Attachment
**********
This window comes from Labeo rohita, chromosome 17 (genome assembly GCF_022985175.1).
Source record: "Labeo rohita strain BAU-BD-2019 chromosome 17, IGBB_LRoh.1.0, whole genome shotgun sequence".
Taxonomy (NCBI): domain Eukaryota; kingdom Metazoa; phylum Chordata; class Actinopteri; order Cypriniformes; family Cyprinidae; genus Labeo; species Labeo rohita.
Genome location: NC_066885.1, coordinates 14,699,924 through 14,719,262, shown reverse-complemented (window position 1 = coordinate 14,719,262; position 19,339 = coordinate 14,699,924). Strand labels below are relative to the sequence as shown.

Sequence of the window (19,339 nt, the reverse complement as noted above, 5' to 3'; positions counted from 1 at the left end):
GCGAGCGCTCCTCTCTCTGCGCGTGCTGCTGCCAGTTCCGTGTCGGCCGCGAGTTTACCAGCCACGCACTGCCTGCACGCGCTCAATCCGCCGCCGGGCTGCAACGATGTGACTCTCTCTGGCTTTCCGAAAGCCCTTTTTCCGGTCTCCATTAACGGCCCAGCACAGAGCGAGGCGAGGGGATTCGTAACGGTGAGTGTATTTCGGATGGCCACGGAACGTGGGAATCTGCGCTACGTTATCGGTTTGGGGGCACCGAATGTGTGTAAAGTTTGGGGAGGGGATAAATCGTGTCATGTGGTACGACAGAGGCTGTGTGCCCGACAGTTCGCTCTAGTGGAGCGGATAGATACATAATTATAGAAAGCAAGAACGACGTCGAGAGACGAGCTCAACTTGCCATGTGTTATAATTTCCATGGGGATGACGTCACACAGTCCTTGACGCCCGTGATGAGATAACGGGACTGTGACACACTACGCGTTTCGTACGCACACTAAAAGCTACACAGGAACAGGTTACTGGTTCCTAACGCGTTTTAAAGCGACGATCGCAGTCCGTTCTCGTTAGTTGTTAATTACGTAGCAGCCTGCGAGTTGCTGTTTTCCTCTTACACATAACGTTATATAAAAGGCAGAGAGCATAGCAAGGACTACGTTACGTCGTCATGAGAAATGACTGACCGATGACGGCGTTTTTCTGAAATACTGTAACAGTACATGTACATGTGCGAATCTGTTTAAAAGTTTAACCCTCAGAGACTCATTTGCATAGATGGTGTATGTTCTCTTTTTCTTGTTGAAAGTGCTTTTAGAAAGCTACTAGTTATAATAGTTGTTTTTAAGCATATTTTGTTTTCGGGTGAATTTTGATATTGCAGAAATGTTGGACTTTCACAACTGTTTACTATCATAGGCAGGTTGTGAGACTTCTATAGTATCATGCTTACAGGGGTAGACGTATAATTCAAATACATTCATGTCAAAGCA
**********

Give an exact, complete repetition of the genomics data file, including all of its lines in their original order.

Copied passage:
This window comes from Labeo rohita, chromosome 17 (genome assembly GCF_022985175.1).
Source record: "Labeo rohita strain BAU-BD-2019 chromosome 17, IGBB_LRoh.1.0, whole genome shotgun sequence".
Taxonomy (NCBI): domain Eukaryota; kingdom Metazoa; phylum Chordata; class Actinopteri; order Cypriniformes; family Cyprinidae; genus Labeo; species Labeo rohita.
Genome location: NC_066885.1, coordinates 14,699,924 through 14,719,262, shown reverse-complemented (window position 1 = coordinate 14,719,262; position 19,339 = coordinate 14,699,924). Strand labels below are relative to the sequence as shown.

Sequence of the window (19,339 nt, the reverse complement as noted above, 5' to 3'; positions counted from 1 at the left end):
GCGAGCGCTCCTCTCTCTGCGCGTGCTGCTGCCAGTTCCGTGTCGGCCGCGAGTTTACCAGCCACGCACTGCCTGCACGCGCTCAATCCGCCGCCGGGCTGCAACGATGTGACTCTCTCTGGCTTTCCGAAAGCCCTTTTTCCGGTCTCCATTAACGGCCCAGCACAGAGCGAGGCGAGGGGATTCGTAACGGTGAGTGTATTTCGGATGGCCACGGAACGTGGGAATCTGCGCTACGTTATCGGTTTGGGGGCACCGAATGTGTGTAAAGTTTGGGGAGGGGATAAATCGTGTCATGTGGTACGACAGAGGCTGTGTGCCCGACAGTTCGCTCTAGTGGAGCGGATAGATACATAATTATAGAAAGCAAGAACGACGTCGAGAGACGAGCTCAACTTGCCATGTGTTATAATTTCCATGGGGATGACGTCACACAGTCCTTGACGCCCGTGATGAGATAACGGGACTGTGACACACTACGCGTTTCGTACGCACACTAAAAGCTACACAGGAACAGGTTACTGGTTCCTAACGCGTTTTAAAGCGACGATCGCAGTCCGTTCTCGTTAGTTGTTAATTACGTAGCAGCCTGCGAGTTGCTGTTTTCCTCTTACACATAACGTTATATAAAAGGCAGAGAGCATAGCAAGGACTACGTTACGTCGTCATGAGAAATGACTGACCGATGACGGCGTTTTTCTGAAATACTGTAACAGTACATGTACATGTGCGAATCTGTTTAAAAGTTTAACCCTCAGAGACTCATTTGCATAGATGGTGTATGTTCTCTTTTTCTTGTTGAAAGTGCTTTTAGAAAGCTACTAGTTATAATAGTTGTTTTTAAGCATATTTTGTTTTCGGGTGAATTTTGATATTGCAGAAATGTTGGACTTTCACAACTGTTTACTATCATAGGCAGGTTGTGAGACTTCTATAGTATCATGCTTACAGGGGTAGACGTATAATTCAAATACATTCATGTCAAAGCA